Black Africans in Arabic Sources: A Critical Assessment of Method and Rhetoric
Blacks of African background played a pioneering role in the intellectual and political life of pre-Islamic Arabia. Their presence weighs heavily on some of the illustrative language of the Quran as well as on the historical timeline used in Al-Sīra al-Nabawiyya of Ibn Hishām, the first biography about the life and time of Prophet Muhammed. Blacks were also widely represented in the first generation of soldiers and military commanders that spearheaded the Muslim conquests of Egypt. However, this situation changed with the expansion of the Arab Muslim empire. As the quest for knowledge increased in the centuries that followed the birth of Islam, Arab armies, traveler historians, duʿāt (preachers), and traders used the existing knowledge to access Bilād al-Sūdān (the Land of Blacks) or to acquire new knowledge on Africa as they promoted Islam among its inhabitants. In this new era of expansion in Africa, many Arabic sources perpetuated held stereotypes and learned prejudices about blackness, which they subsequently equated with slavery. Faced with this challenge, Black poets and writers vigorously resisted and crafted their personal narratives of triumph, resistance, and resilience.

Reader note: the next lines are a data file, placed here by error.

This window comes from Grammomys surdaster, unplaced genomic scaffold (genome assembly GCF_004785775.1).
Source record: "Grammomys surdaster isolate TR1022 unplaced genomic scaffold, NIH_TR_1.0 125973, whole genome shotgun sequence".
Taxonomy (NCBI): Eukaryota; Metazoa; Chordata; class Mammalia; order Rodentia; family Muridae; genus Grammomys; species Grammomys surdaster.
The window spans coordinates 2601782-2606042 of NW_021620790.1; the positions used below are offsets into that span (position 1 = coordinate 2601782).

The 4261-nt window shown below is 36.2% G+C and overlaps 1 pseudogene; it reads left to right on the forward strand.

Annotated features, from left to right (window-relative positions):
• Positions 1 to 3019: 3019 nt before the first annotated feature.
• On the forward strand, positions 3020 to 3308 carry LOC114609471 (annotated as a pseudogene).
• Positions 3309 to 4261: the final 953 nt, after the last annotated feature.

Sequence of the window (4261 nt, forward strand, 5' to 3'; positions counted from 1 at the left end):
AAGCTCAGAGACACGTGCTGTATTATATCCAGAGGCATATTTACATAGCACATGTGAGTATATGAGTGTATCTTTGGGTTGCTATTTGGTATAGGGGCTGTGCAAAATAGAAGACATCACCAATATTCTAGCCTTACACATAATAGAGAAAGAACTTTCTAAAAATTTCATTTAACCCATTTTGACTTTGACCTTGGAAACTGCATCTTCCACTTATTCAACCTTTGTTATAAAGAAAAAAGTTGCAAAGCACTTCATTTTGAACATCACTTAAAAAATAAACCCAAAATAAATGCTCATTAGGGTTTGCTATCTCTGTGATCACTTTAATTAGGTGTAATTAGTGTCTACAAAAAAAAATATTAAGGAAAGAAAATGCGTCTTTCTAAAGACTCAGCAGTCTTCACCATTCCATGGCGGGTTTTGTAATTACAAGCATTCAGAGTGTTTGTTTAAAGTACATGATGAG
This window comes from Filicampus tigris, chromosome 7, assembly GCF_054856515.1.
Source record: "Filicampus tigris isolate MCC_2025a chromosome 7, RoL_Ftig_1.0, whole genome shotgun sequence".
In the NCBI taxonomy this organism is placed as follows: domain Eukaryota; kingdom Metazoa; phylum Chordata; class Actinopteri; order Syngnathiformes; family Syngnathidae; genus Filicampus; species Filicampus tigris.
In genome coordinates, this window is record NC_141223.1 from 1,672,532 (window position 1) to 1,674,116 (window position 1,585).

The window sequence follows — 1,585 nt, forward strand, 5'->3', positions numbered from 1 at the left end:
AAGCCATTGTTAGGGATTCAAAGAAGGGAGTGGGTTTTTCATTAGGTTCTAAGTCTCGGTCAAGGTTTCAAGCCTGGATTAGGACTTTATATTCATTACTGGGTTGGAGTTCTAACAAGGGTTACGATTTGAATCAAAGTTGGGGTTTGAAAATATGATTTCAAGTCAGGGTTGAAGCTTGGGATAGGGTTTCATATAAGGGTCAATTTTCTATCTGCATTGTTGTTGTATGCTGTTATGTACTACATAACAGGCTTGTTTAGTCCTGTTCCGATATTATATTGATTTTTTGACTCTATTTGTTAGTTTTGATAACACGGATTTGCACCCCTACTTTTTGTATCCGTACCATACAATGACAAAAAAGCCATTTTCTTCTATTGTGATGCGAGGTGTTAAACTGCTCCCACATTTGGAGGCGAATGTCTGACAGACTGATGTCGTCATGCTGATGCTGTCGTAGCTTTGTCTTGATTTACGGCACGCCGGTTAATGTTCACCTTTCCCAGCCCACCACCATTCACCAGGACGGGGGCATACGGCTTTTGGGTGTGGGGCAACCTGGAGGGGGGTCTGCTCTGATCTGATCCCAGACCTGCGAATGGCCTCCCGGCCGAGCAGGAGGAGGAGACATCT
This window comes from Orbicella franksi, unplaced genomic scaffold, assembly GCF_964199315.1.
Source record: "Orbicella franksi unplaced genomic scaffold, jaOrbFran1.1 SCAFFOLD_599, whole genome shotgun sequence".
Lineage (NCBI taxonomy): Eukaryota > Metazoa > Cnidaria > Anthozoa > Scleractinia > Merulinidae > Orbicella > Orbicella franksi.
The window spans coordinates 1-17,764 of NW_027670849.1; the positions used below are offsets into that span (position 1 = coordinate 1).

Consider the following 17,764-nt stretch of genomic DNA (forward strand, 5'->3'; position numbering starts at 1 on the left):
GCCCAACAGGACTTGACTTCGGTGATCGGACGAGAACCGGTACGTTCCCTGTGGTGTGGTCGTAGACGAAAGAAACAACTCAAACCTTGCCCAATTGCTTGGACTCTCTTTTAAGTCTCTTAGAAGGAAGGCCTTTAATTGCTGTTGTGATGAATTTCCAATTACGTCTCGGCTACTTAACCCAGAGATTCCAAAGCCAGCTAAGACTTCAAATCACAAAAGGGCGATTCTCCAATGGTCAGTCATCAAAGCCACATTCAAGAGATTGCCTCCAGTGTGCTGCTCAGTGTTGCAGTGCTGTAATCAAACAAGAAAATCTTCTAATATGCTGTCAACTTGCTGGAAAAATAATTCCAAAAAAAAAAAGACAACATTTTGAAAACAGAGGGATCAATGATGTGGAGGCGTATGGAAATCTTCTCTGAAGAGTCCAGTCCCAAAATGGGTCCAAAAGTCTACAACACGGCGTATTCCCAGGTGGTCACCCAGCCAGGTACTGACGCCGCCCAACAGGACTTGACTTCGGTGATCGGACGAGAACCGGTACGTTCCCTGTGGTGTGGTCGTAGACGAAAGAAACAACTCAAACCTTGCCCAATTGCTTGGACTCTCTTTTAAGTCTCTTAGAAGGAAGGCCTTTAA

- September 27, 2020
- The Palgrave Handbook of Islam in Africa
Place of Publication
- New York
International Standard Book Number 10 (ISBN-10)
International Standard Book Number 13 (ISBN-13)